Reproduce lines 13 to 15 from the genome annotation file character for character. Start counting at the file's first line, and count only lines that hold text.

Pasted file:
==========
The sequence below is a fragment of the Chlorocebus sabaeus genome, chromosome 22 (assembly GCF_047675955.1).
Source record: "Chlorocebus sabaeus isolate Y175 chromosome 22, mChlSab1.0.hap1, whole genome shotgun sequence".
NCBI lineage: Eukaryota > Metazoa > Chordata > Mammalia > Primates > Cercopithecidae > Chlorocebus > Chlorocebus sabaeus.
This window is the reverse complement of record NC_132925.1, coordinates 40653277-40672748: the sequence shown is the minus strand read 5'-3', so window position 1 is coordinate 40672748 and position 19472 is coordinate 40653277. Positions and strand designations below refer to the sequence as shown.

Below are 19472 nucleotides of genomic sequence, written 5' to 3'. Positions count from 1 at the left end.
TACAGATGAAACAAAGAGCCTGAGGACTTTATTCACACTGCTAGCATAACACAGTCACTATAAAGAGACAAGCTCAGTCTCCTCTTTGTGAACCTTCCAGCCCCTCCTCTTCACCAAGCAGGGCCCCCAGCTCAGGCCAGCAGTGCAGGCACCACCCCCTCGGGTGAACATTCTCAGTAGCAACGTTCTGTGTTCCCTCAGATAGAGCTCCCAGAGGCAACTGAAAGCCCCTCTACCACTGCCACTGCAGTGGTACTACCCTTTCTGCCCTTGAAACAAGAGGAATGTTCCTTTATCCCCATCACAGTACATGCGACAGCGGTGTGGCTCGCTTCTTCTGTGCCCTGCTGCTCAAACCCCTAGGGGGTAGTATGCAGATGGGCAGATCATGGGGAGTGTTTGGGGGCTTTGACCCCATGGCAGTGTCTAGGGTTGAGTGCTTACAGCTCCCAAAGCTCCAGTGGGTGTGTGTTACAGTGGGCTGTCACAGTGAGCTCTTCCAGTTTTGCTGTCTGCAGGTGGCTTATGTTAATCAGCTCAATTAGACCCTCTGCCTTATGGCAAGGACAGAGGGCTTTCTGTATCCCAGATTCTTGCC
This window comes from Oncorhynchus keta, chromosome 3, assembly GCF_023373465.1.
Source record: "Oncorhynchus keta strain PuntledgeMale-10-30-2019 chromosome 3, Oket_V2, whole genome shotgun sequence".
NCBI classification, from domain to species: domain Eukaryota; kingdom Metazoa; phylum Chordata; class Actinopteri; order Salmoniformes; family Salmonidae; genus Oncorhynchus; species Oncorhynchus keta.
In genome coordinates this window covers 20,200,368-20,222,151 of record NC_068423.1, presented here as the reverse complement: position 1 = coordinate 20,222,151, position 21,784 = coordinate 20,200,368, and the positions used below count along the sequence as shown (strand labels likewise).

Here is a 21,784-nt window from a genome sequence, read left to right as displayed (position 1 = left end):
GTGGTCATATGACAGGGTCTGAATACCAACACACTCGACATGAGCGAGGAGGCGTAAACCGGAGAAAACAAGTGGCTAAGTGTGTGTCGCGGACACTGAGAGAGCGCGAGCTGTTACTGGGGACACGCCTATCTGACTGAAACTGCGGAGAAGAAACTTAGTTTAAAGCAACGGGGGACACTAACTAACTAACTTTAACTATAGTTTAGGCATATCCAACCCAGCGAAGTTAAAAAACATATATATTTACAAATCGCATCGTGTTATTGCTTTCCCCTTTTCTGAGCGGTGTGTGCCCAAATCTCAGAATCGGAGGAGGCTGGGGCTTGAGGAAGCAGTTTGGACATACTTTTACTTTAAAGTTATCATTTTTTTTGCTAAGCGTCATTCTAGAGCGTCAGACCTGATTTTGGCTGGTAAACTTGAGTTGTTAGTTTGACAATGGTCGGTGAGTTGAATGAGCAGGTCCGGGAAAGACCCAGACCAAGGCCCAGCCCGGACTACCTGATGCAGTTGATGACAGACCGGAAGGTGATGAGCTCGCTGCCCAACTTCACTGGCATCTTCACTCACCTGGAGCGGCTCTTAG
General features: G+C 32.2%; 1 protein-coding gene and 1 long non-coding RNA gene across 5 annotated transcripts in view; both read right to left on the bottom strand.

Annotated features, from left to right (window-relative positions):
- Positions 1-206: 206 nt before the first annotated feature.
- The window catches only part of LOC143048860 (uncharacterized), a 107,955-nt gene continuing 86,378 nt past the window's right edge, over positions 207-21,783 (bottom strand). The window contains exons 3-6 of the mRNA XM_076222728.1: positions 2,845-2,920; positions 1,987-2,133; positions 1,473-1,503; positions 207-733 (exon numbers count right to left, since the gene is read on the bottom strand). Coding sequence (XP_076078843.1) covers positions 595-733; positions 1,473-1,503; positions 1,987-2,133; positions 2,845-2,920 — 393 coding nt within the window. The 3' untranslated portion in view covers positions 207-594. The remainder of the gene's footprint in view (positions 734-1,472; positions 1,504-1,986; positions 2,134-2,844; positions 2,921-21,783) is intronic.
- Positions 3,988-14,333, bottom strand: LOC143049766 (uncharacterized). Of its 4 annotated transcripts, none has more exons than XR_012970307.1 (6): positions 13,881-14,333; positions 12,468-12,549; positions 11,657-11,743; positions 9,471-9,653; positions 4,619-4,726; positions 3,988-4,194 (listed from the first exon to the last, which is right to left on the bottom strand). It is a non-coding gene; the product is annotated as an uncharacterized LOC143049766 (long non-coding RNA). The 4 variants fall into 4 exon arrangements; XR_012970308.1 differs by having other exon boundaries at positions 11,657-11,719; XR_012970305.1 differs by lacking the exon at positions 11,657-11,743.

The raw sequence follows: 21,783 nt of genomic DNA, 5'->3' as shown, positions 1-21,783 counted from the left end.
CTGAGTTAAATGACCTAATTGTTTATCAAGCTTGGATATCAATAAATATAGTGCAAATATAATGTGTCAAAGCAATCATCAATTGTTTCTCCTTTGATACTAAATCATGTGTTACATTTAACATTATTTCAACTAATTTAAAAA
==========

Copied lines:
General features: G+C 32.2%; 1 protein-coding gene and 1 long non-coding RNA gene across 5 annotated transcripts in view; both read right to left on the bottom strand.

Annotated features, from left to right (window-relative positions):
- Positions 1-206: 206 nt before the first annotated feature.